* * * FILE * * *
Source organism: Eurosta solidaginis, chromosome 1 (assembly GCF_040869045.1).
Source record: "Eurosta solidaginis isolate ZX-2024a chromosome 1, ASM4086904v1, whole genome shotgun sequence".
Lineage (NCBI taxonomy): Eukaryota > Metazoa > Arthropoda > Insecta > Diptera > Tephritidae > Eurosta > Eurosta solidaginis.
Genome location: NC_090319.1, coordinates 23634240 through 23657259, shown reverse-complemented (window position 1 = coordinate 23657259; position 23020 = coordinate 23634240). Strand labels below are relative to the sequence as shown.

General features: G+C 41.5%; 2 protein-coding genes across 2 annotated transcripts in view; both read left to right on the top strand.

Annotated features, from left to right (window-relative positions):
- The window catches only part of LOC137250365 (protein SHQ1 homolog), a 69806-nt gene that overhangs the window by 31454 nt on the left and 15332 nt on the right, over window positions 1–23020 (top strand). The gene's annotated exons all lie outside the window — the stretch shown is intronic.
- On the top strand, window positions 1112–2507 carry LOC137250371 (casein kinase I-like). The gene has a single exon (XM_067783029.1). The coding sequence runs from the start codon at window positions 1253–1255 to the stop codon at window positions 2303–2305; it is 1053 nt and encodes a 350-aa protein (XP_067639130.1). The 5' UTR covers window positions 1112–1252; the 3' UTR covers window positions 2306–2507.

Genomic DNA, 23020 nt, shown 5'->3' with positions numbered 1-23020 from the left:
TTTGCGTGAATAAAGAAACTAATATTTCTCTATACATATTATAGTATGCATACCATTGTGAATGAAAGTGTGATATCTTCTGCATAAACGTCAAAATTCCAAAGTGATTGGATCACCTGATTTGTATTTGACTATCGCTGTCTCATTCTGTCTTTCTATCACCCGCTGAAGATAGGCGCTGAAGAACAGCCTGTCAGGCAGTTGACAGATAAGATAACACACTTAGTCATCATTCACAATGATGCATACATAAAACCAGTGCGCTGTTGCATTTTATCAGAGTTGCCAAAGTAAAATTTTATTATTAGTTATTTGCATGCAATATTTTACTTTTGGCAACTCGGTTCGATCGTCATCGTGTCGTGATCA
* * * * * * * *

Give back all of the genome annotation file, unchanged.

Source organism: Eurosta solidaginis, chromosome 1 (assembly GCF_040869045.1).
Source record: "Eurosta solidaginis isolate ZX-2024a chromosome 1, ASM4086904v1, whole genome shotgun sequence".
Lineage (NCBI taxonomy): Eukaryota > Metazoa > Arthropoda > Insecta > Diptera > Tephritidae > Eurosta > Eurosta solidaginis.
Genome location: NC_090319.1, coordinates 23634240 through 23657259, shown reverse-complemented (window position 1 = coordinate 23657259; position 23020 = coordinate 23634240). Strand labels below are relative to the sequence as shown.

General features: G+C 41.5%; 2 protein-coding genes across 2 annotated transcripts in view; both read left to right on the top strand.

Annotated features, from left to right (window-relative positions):
- The window catches only part of LOC137250365 (protein SHQ1 homolog), a 69806-nt gene that overhangs the window by 31454 nt on the left and 15332 nt on the right, over window positions 1–23020 (top strand). The gene's annotated exons all lie outside the window — the stretch shown is intronic.
- On the top strand, window positions 1112–2507 carry LOC137250371 (casein kinase I-like). The gene has a single exon (XM_067783029.1). The coding sequence runs from the start codon at window positions 1253–1255 to the stop codon at window positions 2303–2305; it is 1053 nt and encodes a 350-aa protein (XP_067639130.1). The 5' UTR covers window positions 1112–1252; the 3' UTR covers window positions 2306–2507.

Genomic DNA, 23020 nt, shown 5'->3' with positions numbered 1-23020 from the left:
TTTGCGTGAATAAAGAAACTAATATTTCTCTATACATATTATAGTATGCATACCATTGTGAATGAAAGTGTGATATCTTCTGCATAAACGTCAAAATTCCAAAGTGATTGGATCACCTGATTTGTATTTGACTATCGCTGTCTCATTCTGTCTTTCTATCACCCGCTGAAGATAGGCGCTGAAGAACAGCCTGTCAGGCAGTTGACAGATAAGATAACACACTTAGTCATCATTCACAATGATGCATACATAAAACCAGTGCGCTGTTGCATTTTATCAGAGTTGCCAAAGTAAAATTTTATTATTAGTTATTTGCATGCAATATTTTACTTTTGGCAACTCGGTTCGATCGTCATCGTGTCGTGATCA